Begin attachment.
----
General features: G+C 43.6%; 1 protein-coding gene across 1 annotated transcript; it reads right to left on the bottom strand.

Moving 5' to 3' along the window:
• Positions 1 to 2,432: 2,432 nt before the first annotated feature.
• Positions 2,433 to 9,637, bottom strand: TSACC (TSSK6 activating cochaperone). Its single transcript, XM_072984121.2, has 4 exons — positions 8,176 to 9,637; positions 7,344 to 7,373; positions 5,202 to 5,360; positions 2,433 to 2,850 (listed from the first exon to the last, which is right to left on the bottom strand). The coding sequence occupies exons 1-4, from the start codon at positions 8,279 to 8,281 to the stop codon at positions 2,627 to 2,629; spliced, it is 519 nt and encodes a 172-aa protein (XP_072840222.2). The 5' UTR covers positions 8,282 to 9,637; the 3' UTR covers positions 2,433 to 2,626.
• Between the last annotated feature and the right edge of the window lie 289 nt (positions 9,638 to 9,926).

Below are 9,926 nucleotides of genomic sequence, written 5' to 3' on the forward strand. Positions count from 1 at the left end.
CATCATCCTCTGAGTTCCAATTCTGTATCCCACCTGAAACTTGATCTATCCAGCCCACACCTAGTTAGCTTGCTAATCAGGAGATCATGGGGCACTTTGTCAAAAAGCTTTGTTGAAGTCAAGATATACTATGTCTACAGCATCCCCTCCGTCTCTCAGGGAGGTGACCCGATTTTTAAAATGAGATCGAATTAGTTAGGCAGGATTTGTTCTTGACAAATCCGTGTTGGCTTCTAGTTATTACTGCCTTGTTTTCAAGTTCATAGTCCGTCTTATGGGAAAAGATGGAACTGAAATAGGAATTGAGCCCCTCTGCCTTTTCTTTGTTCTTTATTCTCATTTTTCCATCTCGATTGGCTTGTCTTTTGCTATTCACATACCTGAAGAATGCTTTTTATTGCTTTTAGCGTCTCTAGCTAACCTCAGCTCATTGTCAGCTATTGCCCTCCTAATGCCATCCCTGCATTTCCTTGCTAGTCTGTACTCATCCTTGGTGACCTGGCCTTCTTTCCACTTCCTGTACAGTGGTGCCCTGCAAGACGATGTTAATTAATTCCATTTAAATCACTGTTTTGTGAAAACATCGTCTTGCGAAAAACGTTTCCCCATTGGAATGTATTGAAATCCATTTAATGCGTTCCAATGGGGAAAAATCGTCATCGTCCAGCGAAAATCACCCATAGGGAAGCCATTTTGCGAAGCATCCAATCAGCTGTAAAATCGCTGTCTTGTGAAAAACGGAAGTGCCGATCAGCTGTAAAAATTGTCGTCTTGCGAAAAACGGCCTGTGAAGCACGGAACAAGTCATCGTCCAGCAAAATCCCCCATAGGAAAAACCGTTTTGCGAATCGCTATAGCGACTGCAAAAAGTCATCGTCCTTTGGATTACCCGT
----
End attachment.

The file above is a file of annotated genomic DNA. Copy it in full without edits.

General features: G+C 43.6%; 1 protein-coding gene across 1 annotated transcript; it reads right to left on the bottom strand.

Moving 5' to 3' along the window:
• Positions 1 to 2,432: 2,432 nt before the first annotated feature.
• Positions 2,433 to 9,637, bottom strand: TSACC (TSSK6 activating cochaperone). Its single transcript, XM_072984121.2, has 4 exons — positions 8,176 to 9,637; positions 7,344 to 7,373; positions 5,202 to 5,360; positions 2,433 to 2,850 (listed from the first exon to the last, which is right to left on the bottom strand). The coding sequence occupies exons 1-4, from the start codon at positions 8,279 to 8,281 to the stop codon at positions 2,627 to 2,629; spliced, it is 519 nt and encodes a 172-aa protein (XP_072840222.2). The 5' UTR covers positions 8,282 to 9,637; the 3' UTR covers positions 2,433 to 2,626.
• Between the last annotated feature and the right edge of the window lie 289 nt (positions 9,638 to 9,926).

Below are 9,926 nucleotides of genomic sequence, written 5' to 3' on the forward strand. Positions count from 1 at the left end.
CATCATCCTCTGAGTTCCAATTCTGTATCCCACCTGAAACTTGATCTATCCAGCCCACACCTAGTTAGCTTGCTAATCAGGAGATCATGGGGCACTTTGTCAAAAAGCTTTGTTGAAGTCAAGATATACTATGTCTACAGCATCCCCTCCGTCTCTCAGGGAGGTGACCCGATTTTTAAAATGAGATCGAATTAGTTAGGCAGGATTTGTTCTTGACAAATCCGTGTTGGCTTCTAGTTATTACTGCCTTGTTTTCAAGTTCATAGTCCGTCTTATGGGAAAAGATGGAACTGAAATAGGAATTGAGCCCCTCTGCCTTTTCTTTGTTCTTTATTCTCATTTTTCCATCTCGATTGGCTTGTCTTTTGCTATTCACATACCTGAAGAATGCTTTTTATTGCTTTTAGCGTCTCTAGCTAACCTCAGCTCATTGTCAGCTATTGCCCTCCTAATGCCATCCCTGCATTTCCTTGCTAGTCTGTACTCATCCTTGGTGACCTGGCCTTCTTTCCACTTCCTGTACAGTGGTGCCCTGCAAGACGATGTTAATTAATTCCATTTAAATCACTGTTTTGTGAAAACATCGTCTTGCGAAAAACGTTTCCCCATTGGAATGTATTGAAATCCATTTAATGCGTTCCAATGGGGAAAAATCGTCATCGTCCAGCGAAAATCACCCATAGGGAAGCCATTTTGCGAAGCATCCAATCAGCTGTAAAATCGCTGTCTTGTGAAAAACGGAAGTGCCGATCAGCTGTAAAAATTGTCGTCTTGCGAAAAACGGCCTGTGAAGCACGGAACAAGTCATCGTCCAGCAAAATCCCCCATAGGAAAAACCGTTTTGCGAATCGCTATAGCGACTGCAAAAAGTCATCGTCCTTTGGATTACCCGT